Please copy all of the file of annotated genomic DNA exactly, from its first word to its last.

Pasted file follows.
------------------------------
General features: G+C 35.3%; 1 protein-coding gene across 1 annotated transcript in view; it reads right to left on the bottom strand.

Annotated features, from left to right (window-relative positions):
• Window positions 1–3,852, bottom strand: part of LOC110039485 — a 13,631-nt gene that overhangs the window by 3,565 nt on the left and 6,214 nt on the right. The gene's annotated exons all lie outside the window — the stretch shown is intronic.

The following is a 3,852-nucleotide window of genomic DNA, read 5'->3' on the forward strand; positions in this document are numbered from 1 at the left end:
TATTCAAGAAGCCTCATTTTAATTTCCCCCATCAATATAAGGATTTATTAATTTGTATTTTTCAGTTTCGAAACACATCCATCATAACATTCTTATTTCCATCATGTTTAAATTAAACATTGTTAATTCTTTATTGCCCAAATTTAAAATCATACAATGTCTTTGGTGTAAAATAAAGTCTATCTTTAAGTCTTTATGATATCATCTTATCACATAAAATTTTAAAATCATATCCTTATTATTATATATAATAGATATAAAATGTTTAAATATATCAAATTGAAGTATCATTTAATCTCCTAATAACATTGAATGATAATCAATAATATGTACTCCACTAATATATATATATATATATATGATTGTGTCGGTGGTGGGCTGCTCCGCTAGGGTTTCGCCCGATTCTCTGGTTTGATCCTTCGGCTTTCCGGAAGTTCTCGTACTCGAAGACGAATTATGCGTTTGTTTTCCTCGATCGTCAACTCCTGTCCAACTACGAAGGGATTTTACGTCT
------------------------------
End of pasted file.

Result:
General features: G+C 35.3%; 1 protein-coding gene across 1 annotated transcript in view; it reads right to left on the bottom strand.

Annotated features, from left to right (window-relative positions):
• Window positions 1–3,852, bottom strand: part of LOC110039485 — a 13,631-nt gene that overhangs the window by 3,565 nt on the left and 6,214 nt on the right. The gene's annotated exons all lie outside the window — the stretch shown is intronic.

The following is a 3,852-nucleotide window of genomic DNA, read 5'->3' on the forward strand; positions in this document are numbered from 1 at the left end:
TATTCAAGAAGCCTCATTTTAATTTCCCCCATCAATATAAGGATTTATTAATTTGTATTTTTCAGTTTCGAAACACATCCATCATAACATTCTTATTTCCATCATGTTTAAATTAAACATTGTTAATTCTTTATTGCCCAAATTTAAAATCATACAATGTCTTTGGTGTAAAATAAAGTCTATCTTTAAGTCTTTATGATATCATCTTATCACATAAAATTTTAAAATCATATCCTTATTATTATATATAATAGATATAAAATGTTTAAATATATCAAATTGAAGTATCATTTAATCTCCTAATAACATTGAATGATAATCAATAATATGTACTCCACTAATATATATATATATATATATGATTGTGTCGGTGGTGGGCTGCTCCGCTAGGGTTTCGCCCGATTCTCTGGTTTGATCCTTCGGCTTTCCGGAAGTTCTCGTACTCGAAGACGAATTATGCGTTTGTTTTCCTCGATCGTCAACTCCTGTCCAACTACGAAGGGATTTTACGTCT